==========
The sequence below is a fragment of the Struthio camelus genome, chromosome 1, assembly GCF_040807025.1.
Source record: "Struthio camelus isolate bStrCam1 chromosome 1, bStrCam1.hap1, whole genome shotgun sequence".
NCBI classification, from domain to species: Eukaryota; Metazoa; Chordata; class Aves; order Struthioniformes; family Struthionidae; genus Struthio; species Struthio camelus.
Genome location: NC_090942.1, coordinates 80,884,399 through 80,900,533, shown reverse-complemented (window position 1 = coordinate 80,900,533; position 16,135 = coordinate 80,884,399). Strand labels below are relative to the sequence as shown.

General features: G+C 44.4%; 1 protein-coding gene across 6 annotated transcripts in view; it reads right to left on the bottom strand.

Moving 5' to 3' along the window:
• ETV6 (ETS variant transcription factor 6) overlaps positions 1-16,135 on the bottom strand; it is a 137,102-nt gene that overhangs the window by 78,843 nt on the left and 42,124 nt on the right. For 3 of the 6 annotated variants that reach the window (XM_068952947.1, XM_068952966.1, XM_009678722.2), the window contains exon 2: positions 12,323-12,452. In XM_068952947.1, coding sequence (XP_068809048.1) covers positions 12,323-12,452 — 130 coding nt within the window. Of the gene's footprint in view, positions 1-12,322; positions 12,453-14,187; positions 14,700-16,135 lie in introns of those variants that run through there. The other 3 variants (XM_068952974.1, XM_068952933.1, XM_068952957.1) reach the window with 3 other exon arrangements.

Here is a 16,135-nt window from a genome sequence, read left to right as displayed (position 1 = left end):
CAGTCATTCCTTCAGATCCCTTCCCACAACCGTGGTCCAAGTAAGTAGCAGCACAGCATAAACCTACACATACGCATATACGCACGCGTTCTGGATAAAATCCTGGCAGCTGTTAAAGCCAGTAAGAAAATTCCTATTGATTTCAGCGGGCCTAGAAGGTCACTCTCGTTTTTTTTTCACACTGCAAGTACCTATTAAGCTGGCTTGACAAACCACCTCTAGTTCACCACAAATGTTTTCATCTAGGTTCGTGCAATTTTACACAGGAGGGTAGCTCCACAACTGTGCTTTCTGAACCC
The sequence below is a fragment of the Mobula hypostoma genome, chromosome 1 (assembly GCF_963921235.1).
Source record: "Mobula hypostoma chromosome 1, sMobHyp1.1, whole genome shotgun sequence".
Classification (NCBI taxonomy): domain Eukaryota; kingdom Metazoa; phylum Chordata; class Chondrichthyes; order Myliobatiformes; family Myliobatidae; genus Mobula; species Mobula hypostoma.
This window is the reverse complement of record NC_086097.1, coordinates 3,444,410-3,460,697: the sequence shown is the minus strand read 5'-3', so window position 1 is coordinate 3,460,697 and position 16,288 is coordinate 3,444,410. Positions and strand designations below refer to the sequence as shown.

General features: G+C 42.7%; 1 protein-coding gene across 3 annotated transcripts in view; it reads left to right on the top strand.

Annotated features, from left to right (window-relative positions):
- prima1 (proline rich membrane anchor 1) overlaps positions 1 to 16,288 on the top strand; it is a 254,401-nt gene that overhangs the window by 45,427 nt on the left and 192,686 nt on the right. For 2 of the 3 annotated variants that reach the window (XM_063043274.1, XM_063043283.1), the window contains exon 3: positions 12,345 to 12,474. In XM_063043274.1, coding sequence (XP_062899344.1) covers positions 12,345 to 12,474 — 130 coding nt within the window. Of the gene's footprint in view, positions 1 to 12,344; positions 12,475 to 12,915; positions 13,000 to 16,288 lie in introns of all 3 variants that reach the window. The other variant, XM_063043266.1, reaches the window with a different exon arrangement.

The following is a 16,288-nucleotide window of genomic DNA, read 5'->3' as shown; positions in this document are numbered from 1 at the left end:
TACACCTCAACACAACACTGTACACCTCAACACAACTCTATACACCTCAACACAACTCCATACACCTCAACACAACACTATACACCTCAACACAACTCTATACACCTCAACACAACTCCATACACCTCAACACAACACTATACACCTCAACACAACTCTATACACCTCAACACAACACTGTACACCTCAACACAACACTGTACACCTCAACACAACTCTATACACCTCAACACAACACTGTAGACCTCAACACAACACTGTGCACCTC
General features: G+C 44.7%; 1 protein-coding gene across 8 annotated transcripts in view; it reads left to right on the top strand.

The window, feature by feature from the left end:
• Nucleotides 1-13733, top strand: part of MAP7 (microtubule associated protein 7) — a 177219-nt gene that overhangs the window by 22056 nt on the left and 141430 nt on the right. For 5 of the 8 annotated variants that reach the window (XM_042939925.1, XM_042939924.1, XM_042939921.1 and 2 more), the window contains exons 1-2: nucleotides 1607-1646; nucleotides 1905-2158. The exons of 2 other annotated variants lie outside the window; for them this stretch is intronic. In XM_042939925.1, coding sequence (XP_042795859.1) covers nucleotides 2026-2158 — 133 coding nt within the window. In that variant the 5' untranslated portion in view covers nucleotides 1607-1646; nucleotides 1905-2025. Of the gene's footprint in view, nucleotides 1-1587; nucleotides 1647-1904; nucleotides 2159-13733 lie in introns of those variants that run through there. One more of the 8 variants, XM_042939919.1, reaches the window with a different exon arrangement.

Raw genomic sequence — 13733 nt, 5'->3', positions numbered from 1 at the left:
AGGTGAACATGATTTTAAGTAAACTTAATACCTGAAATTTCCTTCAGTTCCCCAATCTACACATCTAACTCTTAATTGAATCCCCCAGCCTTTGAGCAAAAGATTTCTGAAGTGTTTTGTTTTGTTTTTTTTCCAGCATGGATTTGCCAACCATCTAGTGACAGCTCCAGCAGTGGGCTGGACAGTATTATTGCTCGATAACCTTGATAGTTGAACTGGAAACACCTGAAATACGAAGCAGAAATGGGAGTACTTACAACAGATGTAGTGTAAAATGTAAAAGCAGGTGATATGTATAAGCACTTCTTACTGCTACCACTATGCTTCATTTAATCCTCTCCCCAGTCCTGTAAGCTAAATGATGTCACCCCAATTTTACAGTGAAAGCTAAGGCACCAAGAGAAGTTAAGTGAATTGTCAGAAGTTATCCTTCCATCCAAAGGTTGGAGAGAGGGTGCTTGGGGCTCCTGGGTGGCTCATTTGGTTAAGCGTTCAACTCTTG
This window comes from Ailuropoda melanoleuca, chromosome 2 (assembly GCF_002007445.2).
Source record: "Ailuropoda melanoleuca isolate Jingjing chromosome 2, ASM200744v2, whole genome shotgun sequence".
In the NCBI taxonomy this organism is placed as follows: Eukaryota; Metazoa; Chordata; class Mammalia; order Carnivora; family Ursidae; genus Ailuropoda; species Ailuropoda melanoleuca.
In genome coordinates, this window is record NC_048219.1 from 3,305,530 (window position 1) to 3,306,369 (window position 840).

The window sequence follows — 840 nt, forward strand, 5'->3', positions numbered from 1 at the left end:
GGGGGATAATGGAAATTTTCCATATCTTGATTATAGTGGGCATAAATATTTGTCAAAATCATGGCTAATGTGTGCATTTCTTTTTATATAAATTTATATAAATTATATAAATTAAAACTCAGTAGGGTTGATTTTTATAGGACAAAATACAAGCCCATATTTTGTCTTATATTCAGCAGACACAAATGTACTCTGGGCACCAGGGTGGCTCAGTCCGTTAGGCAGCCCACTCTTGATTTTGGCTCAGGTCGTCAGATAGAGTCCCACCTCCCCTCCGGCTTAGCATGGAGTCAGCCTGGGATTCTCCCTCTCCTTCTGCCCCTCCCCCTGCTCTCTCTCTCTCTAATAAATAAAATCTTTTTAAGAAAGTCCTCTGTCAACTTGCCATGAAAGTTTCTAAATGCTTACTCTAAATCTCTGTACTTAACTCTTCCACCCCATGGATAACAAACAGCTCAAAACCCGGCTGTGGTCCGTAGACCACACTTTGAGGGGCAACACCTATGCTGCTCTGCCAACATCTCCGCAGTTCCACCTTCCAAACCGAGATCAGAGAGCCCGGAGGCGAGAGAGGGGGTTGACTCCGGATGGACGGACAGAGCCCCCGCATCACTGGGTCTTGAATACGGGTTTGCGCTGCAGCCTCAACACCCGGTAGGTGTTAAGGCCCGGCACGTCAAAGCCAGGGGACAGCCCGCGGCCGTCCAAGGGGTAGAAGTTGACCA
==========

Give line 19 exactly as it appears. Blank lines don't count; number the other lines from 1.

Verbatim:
General features: G+C 44.7%; 1 protein-coding gene across 8 annotated transcripts in view; it reads left to right on the top strand.